A local rights group is planning to visit an area in Ratanakkiri province where claims emerged for the third time yesterday that corpses, alleged to be Montagnard asylum seekers, have been spotted.
Chhay Thy, provincial coordinator for Cambodian NGO Adhoc, said that he would visit the area near the Vietnamese border to “examine for details” after local villagers yesterday provided the group with photographs purportedly showing part of a corpse buried in a shallow grave.
An ethnic Jarai villager, who spoke on condition of anonymity for fear of reprisals, said that he and 12 other villagers from O’Yadav district found the body yesterday while investigating reports from a local fisherman that he had seen eight corpses in the area on March 31.
“We wanted to see with our own eyes, so that no one is accused of just [making it up],” he said.
When they arrived in the area, the villager said the group spotted the freshly dug grave “some 4 kilometres from the border police station”.
The villagers dug away at the alleged grave – where they said “offerings” of flowers and fruit had been laid – and claim to have uncovered a corpse.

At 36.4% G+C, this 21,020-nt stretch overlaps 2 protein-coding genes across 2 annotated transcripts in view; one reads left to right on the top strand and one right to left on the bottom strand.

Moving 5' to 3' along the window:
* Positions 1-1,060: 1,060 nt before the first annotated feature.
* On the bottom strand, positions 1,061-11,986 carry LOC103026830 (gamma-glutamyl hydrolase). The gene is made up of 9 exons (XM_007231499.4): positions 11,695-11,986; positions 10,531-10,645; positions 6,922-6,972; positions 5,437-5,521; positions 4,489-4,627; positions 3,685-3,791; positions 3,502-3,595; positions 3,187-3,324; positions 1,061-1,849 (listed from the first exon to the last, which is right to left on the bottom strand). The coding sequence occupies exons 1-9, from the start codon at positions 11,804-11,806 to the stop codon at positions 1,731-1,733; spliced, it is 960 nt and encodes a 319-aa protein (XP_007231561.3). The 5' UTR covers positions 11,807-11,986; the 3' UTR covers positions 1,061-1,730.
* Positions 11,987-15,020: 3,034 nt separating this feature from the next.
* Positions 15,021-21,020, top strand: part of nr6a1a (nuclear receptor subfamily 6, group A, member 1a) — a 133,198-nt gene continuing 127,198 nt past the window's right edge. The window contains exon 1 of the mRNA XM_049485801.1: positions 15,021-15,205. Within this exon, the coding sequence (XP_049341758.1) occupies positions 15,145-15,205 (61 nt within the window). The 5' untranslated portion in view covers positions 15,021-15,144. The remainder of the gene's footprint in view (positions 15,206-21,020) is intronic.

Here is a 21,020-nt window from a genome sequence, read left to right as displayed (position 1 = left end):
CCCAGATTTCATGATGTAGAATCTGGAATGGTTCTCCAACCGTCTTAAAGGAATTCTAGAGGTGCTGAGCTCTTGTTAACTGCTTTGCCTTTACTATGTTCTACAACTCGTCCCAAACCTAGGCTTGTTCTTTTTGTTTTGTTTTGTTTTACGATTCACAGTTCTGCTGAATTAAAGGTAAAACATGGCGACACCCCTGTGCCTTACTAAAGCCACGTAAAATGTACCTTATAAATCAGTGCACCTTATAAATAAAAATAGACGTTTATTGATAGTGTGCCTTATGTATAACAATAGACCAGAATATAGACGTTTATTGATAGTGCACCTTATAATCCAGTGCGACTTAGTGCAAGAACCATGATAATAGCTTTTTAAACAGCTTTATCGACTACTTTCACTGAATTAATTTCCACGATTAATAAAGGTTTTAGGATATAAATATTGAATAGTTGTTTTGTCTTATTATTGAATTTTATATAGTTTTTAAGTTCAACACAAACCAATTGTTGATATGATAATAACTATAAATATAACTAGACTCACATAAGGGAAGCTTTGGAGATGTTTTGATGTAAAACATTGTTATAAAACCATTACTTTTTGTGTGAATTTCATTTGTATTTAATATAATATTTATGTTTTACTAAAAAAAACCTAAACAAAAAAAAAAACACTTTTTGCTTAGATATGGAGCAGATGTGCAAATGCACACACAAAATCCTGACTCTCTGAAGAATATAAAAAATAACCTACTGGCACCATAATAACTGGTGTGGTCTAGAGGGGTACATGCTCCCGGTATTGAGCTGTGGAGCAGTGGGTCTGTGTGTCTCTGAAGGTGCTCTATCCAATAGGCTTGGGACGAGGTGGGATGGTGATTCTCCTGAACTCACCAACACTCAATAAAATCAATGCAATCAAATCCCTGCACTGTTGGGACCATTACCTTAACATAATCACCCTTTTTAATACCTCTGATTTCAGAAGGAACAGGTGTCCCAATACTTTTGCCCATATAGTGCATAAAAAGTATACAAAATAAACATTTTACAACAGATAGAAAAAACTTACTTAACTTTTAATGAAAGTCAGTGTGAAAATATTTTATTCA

Photos that were taken by the group, however, could not be independently verified.
On Monday, a separate group of villagers visited the area and claimed to have found a body, which they believed – because of its proximity to the Vietnamese border – to be a Montagnard.
The latest group said they were too afraid to speak to authorities about the discovery because of threats against those helping the asylum seekers, but said they would lodge reports with rights groups and the UN.
Dozens of Christian Montagnards – a minority group from Vietnam’s Central Highlands – have fled to Cambodia since October, citing religious persecution.
The UN’s refugee agency said yesterday that it was looking into reports of fatalities, by “checking with whatever sources are available”.
But Ngoy Dorn, deputy chief of O’Yadav district police, said his “officers have searched for a few days already, but they have not seen any bodies”.
Dozens of other Montagnards remained in hiding in the province’s forests yesterday, awaiting safe passage to process their claims in Phnom Penh.
Wan-Hea Lee, country representative of the UN Office of the High Commissioner for Human Rights, said the agency is “ready to return to Ratanakkiri at any time, as soon as the government decides to abide by its obligations under the Refugee Convention.”
ADDITIONAL REPORTING BY ALICE CUDDY